Q&A WITH ALAN DEAN FOSTER
Alan Dean Foster is a prolific American author of fantasy and science fiction. He has written in a variety of genres, including hard science fiction, fantasy, horror, detective, western, historical, and contemporary fiction. He is also the author of numerous nonfiction articles on film, science, and scuba diving, as well as novelizations of several films, including Star Wars, the first three Alien films, and Alien Nation. He wrote the novelization of A New Hope, as George Lucas' ghost writer, and the earliest Expanded Universe novel, Splinter of the Mind's Eye.
JamesCameronOnline.com had a great pleasure of conducting a short Q&A with Mr. Foster about his experience on writing the novelization for James Cameron's sci-fi classic Aliens.
JAMESCAMERONONLINE: Did you
have a free hand or did you have some guidelines or suggestions from either
the studio, publisher or James Cameron?
ALAN DEAN FOSTER: I had a completely free hand and was not pelted with suggestions from anyone
JCO: Did you meet James Cameron or got a feedback from him on your novelization?
ADF: I've never met Jim, but we
had a brief telephone conversation because I had questions
of a scientific nature about one particular scene.
JCO: What was the particular scene you spoke to James Cameron about?
ADF: The scene I spoke to Jim C.
about involved the sequence where Ripley blows the alien queen out the big
airlock. I can't really go into
JCO: Was the removal of swearing yours or studio's decision?
ADF: I believe the removal of swearing was the publisher's idea. Like just about everyone else on the planet, I thought it foolish beyond reason and insulting to the project.
JCO: You have been quoted as saying that killing Newt was an 'obscenity'. What was your first reaction to the Alien 3 story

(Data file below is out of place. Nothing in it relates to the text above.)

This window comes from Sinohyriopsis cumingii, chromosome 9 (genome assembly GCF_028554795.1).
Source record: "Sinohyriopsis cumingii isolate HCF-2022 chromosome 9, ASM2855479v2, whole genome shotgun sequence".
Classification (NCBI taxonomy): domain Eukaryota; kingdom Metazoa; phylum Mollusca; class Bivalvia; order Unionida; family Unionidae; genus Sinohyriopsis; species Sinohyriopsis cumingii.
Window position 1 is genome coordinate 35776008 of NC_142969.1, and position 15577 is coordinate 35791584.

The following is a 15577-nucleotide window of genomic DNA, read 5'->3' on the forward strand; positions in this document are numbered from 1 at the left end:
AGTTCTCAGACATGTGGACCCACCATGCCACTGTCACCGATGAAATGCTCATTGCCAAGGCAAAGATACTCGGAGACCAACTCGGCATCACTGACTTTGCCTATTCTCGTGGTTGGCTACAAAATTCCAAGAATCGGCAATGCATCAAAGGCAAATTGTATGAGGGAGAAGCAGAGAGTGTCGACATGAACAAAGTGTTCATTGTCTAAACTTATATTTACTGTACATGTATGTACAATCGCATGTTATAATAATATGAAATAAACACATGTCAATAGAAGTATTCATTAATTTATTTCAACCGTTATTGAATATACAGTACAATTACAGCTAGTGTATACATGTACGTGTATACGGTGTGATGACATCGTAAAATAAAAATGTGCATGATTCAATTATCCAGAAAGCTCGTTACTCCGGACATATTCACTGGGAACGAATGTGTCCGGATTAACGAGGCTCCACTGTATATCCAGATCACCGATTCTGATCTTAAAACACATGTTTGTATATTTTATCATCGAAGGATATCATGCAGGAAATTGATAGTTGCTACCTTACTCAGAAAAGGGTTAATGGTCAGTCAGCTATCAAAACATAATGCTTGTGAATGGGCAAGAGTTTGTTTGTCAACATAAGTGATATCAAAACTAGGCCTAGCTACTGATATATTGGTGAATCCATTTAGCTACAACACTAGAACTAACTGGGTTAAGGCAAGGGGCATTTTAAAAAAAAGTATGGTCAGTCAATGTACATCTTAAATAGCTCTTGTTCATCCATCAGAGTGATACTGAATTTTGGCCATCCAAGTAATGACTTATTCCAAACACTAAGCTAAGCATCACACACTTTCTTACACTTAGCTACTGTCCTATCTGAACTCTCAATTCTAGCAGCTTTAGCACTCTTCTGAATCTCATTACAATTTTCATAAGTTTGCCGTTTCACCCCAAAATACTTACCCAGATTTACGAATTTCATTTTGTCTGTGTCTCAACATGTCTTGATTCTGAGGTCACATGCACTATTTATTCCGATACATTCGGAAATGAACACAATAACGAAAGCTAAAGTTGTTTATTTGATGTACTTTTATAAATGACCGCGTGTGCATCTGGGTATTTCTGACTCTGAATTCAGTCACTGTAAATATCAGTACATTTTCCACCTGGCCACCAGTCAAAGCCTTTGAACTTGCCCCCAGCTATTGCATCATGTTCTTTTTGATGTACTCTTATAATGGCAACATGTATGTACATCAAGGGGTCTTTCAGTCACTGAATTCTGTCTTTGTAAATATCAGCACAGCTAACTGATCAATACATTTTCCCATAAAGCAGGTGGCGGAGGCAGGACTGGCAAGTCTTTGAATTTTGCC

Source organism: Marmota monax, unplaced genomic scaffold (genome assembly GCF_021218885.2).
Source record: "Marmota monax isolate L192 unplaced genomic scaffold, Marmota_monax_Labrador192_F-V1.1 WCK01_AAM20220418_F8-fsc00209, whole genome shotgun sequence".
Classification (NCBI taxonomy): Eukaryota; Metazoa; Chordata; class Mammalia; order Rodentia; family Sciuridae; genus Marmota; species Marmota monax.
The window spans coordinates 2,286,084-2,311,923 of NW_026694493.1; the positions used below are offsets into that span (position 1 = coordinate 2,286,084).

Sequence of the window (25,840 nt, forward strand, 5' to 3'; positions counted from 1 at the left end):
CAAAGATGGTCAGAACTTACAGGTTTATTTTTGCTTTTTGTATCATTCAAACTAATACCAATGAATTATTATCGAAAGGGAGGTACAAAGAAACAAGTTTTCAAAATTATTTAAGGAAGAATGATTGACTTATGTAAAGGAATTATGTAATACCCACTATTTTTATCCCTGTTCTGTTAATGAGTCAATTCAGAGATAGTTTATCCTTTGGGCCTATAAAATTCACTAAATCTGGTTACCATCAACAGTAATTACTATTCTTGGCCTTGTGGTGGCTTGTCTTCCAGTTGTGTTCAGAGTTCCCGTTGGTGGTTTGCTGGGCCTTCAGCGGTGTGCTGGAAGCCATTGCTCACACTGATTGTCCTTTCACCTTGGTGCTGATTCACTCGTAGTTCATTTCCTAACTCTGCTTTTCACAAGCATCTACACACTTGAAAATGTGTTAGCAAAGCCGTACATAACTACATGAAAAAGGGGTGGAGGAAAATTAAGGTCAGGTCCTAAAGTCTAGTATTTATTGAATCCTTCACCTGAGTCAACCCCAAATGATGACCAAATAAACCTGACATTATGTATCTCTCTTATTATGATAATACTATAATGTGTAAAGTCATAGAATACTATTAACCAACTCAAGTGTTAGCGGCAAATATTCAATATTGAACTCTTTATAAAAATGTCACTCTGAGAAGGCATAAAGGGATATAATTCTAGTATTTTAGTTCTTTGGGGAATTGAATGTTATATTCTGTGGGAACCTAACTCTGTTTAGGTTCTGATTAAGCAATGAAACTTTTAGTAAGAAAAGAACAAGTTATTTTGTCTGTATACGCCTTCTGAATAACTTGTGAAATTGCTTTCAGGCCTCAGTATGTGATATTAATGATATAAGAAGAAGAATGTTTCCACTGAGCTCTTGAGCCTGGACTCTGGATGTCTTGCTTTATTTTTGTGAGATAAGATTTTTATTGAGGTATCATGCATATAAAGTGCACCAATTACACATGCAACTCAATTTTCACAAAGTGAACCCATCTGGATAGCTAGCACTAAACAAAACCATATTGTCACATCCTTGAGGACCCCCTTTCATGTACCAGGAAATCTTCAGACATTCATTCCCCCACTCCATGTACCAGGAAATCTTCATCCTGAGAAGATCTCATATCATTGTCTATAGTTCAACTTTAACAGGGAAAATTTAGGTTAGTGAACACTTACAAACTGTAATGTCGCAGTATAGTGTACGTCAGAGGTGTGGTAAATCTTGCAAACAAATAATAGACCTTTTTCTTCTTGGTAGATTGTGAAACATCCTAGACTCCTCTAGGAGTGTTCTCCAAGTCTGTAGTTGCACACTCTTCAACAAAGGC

ADF: Killing Newt was not only an obscenity, it removes the principal rationale for Ripley to fight to stay alive. Filmmakers love to shock, even if it goes against logic, reason, and plot. They suffer from a misguided belief that shock equates to art. This misnomer is not confined to cinema.
JCO: In one of the interviews you said that you had an idea how not to kill Newt but keep her out of the story at the same time. The burning question for fans is, what was it?
ADF: My thought in re the killing of Newt in Alien 3 was to explain that her capsule was damaged and that she would therefore have to remain in deep sleep until it could be repaired. That way, she remains alive but inactive for the duration of the story, Ripley's motivation to fight to remain alive in order to sustain her is maintained, and Newt's status being iffy (she can live or die at any time) adds another element of suspense to the film. And of course, having Newt as an older person with a unique insight into the aliens would have opened up some wonderful spin-off possibilities. But Walter Hill essentially killed off everything I tried to add to the story.
JCO: Which one is your favorite Alien movie?
ADF: I love the first for the atmosphere and the second for the action.
We want to sincerely thank Mr. Alan Dean Foster for this Q&A and wish him good luck with the future projects!